1. Allahabad Bank 2. Andhra Bank 3. Bank of Baroda 4. Bank of India


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5. Bank of Maharashtra 6. Canara Bank 7. Central Bank of India 8. Corporation Bank 9. Dena Bank 10. Indian Bank 11. Indian Overseas bank 12. Punjab National Bank 13. Punjab and Sind Bank 14. Syndicate Bank 15. UCO Bank 16. Union Bank of India (UBI) 17.Vijaya Bank 18. Oriental Bank of commerece 19. IDBI Bank

State Bank of India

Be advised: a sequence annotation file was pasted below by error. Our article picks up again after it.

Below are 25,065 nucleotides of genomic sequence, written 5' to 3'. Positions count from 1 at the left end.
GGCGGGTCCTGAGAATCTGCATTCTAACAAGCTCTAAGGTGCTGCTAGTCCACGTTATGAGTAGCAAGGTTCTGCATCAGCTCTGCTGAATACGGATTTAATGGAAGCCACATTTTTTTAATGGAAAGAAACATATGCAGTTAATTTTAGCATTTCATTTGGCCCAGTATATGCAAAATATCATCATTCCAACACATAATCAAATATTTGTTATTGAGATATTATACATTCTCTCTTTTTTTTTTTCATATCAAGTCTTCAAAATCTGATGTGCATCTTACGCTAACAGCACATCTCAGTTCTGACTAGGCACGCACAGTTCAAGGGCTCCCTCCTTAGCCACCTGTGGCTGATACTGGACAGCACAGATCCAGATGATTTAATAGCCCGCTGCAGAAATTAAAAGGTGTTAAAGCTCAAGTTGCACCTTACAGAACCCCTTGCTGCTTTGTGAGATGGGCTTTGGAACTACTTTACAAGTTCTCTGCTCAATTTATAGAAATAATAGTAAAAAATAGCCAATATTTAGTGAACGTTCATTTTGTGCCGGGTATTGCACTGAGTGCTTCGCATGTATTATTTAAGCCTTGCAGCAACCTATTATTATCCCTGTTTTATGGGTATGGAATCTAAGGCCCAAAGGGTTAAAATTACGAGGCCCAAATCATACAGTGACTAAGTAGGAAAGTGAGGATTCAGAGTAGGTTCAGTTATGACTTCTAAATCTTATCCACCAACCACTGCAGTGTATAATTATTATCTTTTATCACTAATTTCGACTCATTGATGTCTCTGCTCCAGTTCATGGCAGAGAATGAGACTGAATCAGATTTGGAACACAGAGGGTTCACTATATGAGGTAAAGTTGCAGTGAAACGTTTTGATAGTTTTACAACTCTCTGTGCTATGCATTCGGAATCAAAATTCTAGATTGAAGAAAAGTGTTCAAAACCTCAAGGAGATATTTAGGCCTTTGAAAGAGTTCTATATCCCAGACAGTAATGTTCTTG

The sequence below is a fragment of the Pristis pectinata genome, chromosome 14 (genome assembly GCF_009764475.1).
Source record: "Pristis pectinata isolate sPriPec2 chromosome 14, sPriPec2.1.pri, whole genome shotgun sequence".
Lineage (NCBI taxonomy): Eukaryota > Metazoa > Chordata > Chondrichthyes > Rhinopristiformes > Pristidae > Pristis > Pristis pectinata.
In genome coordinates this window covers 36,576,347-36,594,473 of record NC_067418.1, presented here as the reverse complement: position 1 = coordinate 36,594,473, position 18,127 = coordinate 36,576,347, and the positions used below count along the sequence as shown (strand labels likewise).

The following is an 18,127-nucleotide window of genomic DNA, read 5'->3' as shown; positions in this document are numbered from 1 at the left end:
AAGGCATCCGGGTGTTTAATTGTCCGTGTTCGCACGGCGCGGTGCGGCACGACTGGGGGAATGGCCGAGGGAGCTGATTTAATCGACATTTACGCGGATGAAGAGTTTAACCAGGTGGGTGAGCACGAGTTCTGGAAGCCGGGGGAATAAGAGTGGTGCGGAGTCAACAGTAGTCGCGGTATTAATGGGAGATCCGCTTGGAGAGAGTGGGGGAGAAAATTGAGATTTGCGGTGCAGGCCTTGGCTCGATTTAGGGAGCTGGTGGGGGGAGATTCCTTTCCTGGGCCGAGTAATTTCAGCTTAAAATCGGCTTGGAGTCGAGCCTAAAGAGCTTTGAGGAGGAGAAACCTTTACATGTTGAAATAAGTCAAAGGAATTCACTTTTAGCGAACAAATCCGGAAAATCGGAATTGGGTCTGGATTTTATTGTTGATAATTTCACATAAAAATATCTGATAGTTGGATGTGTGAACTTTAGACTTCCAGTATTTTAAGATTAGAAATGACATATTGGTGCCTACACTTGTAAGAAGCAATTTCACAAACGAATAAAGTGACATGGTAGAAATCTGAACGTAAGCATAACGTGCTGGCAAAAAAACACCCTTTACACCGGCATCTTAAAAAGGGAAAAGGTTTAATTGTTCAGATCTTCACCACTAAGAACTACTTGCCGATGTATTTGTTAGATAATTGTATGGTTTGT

State Bank of India & its associates.

1) State Bank of Hyderabad 2) State Bank of India 3) State Bank of Mysore 4) State Bank of Travancore

Deposits
Total deposits mobilized by the Public Sector Banks as at the end March 2011 stood at Rs. 38,72,483 crore showing a growth of 15.77% which is higher than growth rate of end March 2010.

Investment
During 2010-2011, investment was Rs. 1078103 crore in india by public sector bank.

Credit
The rate of growth in the total loan disbursement by the banking sector was lower during 2010-11 due largely to lower economic activity. The total assets and advances position as at end March 2011 stood at Rs. 2920408 crore of the public sector bank.
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NON-PERFORMING ASSETS